Martin Luther King was an excellent statesman who would give moving speeches about equality and freedom, while Malcolm X was a known eradicator of those who was not Caucasian. Martin Luther King was highly educated, while Malcolm X had very little education. MLK came from a well- known middle- class family who lived in Atlanta.
At the same time, Malcolm X did not have any roots or ties to his family after the problems he had to face, and this includes watching his house burn down, his father being murdered, and his mother having a nervous breakdown.
MLK focused on equality, the goodness of man, as well as his own ability to do good for humankind. Malcolm X’s perspective of the world was jaded with anger, resentment, and bitterness after the hard life he had experienced. It was the “I Have a Dream” address that became a legendary aspect of MLK history that earned him a national holiday, which is observed on the third Monday of January each year.
There are a lot of people who cannot help but compare Martin Luther King with Malcolm X. One of their main differences is the fact that Martin Luther King always said that he believes in self-respect and that this is possible if people would all work together for something common. He also wanted to make sure that the different actions that people will do are not going to be violent.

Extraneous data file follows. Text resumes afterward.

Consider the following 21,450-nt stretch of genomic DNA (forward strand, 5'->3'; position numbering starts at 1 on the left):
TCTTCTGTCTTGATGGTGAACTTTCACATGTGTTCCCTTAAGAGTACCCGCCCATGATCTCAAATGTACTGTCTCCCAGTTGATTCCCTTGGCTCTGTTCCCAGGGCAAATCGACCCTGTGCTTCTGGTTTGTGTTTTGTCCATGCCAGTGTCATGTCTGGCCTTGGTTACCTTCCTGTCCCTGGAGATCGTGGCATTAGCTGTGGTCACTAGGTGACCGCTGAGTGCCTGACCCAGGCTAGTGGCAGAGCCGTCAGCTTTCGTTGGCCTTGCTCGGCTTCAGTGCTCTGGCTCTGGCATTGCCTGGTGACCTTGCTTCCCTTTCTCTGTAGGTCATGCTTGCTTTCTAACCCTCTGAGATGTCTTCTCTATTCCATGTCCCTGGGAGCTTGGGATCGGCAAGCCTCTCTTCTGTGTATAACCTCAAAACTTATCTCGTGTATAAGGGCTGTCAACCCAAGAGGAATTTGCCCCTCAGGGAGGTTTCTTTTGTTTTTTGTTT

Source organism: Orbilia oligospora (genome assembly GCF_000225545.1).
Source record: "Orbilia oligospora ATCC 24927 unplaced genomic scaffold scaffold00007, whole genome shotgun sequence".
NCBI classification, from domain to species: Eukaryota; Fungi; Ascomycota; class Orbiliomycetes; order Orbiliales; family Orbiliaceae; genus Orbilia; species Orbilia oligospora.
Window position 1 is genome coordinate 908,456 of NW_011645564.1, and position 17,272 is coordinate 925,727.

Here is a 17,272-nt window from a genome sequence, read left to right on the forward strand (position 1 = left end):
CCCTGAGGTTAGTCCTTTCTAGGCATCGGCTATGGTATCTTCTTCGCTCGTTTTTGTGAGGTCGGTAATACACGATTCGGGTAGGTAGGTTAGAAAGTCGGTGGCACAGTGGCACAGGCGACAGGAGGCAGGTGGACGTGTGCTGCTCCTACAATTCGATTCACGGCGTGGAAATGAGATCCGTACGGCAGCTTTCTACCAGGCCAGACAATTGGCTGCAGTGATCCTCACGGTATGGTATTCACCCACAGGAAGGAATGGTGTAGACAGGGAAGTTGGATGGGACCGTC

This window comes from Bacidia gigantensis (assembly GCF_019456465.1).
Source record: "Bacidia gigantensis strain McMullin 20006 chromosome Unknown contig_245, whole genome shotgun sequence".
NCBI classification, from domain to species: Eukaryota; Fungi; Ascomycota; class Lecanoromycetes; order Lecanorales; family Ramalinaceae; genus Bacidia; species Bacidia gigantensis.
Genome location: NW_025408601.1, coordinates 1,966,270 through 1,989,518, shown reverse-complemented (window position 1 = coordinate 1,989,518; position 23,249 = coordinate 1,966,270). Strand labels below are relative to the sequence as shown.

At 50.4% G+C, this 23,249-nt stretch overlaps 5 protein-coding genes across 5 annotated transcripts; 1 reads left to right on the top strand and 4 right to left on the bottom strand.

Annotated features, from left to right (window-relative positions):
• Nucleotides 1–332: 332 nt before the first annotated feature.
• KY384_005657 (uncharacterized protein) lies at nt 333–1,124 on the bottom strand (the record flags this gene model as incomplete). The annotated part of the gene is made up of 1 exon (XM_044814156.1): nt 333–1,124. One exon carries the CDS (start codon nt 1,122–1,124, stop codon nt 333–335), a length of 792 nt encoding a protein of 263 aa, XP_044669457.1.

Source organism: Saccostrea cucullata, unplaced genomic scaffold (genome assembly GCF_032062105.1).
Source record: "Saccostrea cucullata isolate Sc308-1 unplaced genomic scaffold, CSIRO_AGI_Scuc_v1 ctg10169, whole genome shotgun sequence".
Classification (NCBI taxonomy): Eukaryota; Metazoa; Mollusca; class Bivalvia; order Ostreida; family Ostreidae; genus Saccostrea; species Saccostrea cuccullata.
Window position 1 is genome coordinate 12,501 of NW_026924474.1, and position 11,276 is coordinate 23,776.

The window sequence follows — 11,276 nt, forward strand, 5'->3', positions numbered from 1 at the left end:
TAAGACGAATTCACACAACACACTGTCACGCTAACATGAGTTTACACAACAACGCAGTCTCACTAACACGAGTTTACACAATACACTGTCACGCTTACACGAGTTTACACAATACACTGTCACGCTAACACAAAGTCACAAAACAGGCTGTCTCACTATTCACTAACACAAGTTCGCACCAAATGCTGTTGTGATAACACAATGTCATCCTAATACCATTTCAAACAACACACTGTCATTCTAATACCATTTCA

Malcolm X had a different approach. He wanted to make sure that black people are aware of their worth. He wanted them to be proud of their heritage and what they can do. He wanted to make sure that black people will be proud to be black.
The Civil Rights movement was a fight for equality for African-Americans. This came after decades of African-Americans being tortured and treated unfairly because of their race. Through the movement, there were many standout voices who became the faces of the movement. Two of the most popular ones are Malcolm X and Martin Luther King Jr. Though they were both fighting for African-American equality, they differed in how to go about it. Martin Luther King Jr. faced his part of the movement through non-violence, expressing the theme of the movement through actions like marches and speeches. Malcolm X also had speeches, but he believed that violence was deemed acceptable if it got African-Americans the rights they were looking for.